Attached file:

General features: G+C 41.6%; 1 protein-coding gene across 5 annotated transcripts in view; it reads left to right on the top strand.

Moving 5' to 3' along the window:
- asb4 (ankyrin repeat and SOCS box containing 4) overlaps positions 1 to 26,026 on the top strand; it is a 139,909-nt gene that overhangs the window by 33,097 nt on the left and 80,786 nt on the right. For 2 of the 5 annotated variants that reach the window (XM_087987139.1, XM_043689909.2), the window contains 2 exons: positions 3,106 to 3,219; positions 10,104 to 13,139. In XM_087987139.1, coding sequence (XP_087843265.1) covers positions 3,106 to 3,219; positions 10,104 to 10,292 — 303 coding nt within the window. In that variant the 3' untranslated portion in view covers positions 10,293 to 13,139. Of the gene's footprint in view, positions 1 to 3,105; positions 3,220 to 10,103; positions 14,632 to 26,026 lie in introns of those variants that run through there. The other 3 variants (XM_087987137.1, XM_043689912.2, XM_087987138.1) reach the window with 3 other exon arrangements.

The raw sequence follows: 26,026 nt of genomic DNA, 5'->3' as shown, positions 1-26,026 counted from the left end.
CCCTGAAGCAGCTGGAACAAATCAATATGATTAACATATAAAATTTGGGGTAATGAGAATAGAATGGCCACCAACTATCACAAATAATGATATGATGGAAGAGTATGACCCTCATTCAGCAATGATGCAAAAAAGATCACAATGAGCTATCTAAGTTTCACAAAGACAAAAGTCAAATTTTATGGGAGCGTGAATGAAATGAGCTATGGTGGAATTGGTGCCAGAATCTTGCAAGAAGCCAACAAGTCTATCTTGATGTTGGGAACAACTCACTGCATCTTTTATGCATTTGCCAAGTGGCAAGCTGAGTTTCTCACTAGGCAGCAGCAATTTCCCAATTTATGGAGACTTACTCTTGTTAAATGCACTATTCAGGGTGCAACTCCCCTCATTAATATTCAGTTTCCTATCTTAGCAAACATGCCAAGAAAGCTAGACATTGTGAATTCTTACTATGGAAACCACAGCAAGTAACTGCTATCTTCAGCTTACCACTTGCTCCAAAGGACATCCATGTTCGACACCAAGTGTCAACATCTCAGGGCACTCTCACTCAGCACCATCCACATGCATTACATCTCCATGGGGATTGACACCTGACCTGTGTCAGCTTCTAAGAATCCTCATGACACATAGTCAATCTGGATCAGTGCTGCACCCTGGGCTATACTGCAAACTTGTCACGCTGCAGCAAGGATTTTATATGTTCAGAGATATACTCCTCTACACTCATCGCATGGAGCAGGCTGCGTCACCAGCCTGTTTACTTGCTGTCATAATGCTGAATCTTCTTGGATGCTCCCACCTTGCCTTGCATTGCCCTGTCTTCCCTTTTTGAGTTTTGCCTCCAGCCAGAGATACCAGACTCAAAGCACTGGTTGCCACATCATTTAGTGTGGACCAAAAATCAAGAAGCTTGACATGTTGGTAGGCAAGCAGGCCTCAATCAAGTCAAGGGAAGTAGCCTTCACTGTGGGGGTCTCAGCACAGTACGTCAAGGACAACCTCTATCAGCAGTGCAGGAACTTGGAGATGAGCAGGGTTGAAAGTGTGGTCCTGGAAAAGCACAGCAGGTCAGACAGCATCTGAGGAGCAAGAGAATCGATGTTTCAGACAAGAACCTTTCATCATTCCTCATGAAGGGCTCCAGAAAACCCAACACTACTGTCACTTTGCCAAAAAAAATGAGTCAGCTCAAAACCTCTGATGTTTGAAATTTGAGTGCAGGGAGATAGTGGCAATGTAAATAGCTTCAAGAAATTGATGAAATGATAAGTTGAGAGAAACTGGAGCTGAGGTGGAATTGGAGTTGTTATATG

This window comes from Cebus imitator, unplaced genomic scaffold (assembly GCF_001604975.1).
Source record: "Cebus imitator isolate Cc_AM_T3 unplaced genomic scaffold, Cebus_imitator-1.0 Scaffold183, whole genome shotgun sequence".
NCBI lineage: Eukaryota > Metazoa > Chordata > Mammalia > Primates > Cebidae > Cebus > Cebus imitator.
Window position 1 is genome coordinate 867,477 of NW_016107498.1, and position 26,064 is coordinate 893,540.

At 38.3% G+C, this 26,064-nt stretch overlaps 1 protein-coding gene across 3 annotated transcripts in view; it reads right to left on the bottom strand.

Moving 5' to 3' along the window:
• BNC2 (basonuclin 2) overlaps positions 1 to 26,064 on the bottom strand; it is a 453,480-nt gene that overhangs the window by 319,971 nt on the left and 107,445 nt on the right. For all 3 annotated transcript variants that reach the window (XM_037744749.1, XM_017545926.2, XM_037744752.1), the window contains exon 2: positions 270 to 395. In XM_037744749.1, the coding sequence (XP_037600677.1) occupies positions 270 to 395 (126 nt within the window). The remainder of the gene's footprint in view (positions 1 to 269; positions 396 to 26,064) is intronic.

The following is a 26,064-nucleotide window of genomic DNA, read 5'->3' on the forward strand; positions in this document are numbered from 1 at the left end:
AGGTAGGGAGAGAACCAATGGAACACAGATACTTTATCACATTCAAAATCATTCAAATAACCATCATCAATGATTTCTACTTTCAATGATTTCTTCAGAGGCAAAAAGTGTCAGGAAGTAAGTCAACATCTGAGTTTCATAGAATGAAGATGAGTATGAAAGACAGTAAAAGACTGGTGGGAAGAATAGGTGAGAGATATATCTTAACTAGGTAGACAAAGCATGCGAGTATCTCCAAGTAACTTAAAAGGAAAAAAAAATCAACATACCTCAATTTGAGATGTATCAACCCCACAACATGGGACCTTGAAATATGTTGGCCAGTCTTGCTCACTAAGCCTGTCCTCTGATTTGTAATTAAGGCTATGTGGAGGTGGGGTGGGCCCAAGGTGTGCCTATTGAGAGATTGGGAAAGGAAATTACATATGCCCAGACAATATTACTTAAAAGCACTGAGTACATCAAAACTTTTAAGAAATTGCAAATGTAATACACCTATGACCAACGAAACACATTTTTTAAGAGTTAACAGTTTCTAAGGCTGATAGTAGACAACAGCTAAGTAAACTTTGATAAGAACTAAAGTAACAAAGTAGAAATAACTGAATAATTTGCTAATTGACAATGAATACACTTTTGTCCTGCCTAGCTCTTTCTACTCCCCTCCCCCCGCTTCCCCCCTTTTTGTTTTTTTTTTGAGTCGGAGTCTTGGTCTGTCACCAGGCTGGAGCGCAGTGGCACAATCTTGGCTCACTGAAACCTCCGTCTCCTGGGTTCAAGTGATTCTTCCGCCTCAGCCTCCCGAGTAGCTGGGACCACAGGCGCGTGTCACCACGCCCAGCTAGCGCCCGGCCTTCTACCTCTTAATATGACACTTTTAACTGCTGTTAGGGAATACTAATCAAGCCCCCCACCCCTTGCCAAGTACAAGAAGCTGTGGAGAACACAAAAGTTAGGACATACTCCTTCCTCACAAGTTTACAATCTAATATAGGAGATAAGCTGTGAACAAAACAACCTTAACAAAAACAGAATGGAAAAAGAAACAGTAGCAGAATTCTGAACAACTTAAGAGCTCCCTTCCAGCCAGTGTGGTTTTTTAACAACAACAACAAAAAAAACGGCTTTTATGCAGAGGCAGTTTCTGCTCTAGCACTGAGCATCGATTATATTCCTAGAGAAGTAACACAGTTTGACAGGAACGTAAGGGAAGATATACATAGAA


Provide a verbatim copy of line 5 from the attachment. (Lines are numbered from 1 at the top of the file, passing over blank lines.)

CCCTGAAGCAGCTGGAACAAATCAATATGATTAACATATAAAATTTGGGGTAATGAGAATAGAATGGCCACCAACTATCACAAATAATGATATGATGGAAGAGTATGACCCTCATTCAGCAATGATGCAAAAAAGATCACAATGAGCTATCTAAGTTTCACAAAGACAAAAGTCAAATTTTATGGGAGCGTGAATGAAATGAGCTATGGTGGAATTGGTGCCAGAATCTTGCAAGAAGCCAACAAGTCTATCTTGATGTTGGGAACAACTCACTGCATCTTTTATGCATTTGCCAAGTGGCAAGCTGAGTTTCTCACTAGGCAGCAGCAATTTCCCAATTTATGGAGACTTACTCTTGTTAAATGCACTATTCAGGGTGCAACTCCCCTCATTAATATTCAGTTTCCTATCTTAGCAAACATGCCAAGAAAGCTAGACATTGTGAATTCTTACTATGGAAACCACAGCAAGTAACTGCTATCTTCAGCTTACCACTTGCTCCAAAGGACATCCATGTTCGACACCAAGTGTCAACATCTCAGGGCACTCTCACTCAGCACCATCCACATGCATTACATCTCCATGGGGATTGACACCTGACCTGTGTCAGCTTCTAAGAATCCTCATGACACATAGTCAATCTGGATCAGTGCTGCACCCTGGGCTATACTGCAAACTTGTCACGCTGCAGCAAGGATTTTATATGTTCAGAGATATACTCCTCTACACTCATCGCATGGAGCAGGCTGCGTCACCAGCCTGTTTACTTGCTGTCATAATGCTGAATCTTCTTGGATGCTCCCACCTTGCCTTGCATTGCCCTGTCTTCCCTTTTTGAGTTTTGCCTCCAGCCAGAGATACCAGACTCAAAGCACTGGTTGCCACATCATTTAGTGTGGACCAAAAATCAAGAAGCTTGACATGTTGGTAGGCAAGCAGGCCTCAATCAAGTCAAGGGAAGTAGCCTTCACTGTGGGGGTCTCAGCACAGTACGTCAAGGACAACCTCTATCAGCAGTGCAGGAACTTGGAGATGAGCAGGGTTGAAAGTGTGGTCCTGGAAAAGCACAGCAGGTCAGACAGCATCTGAGGAGCAAGAGAATCGATGTTTCAGACAAGAACCTTTCATCATTCCTCATGAAGGGCTCCAGAAAACCCAACACTACTGTCACTTTGCCAAAAAAAATGAGTCAGCTCAAAACCTCTGATGTTTGAAATTTGAGTGCAGGGAGATAGTGGCAATGTAAATAGCTTCAAGAAATTGATGAAATGATAAGTTGAGAGAAACTGGAGCTGAGGTGGAATTGGAGTTGTTATATG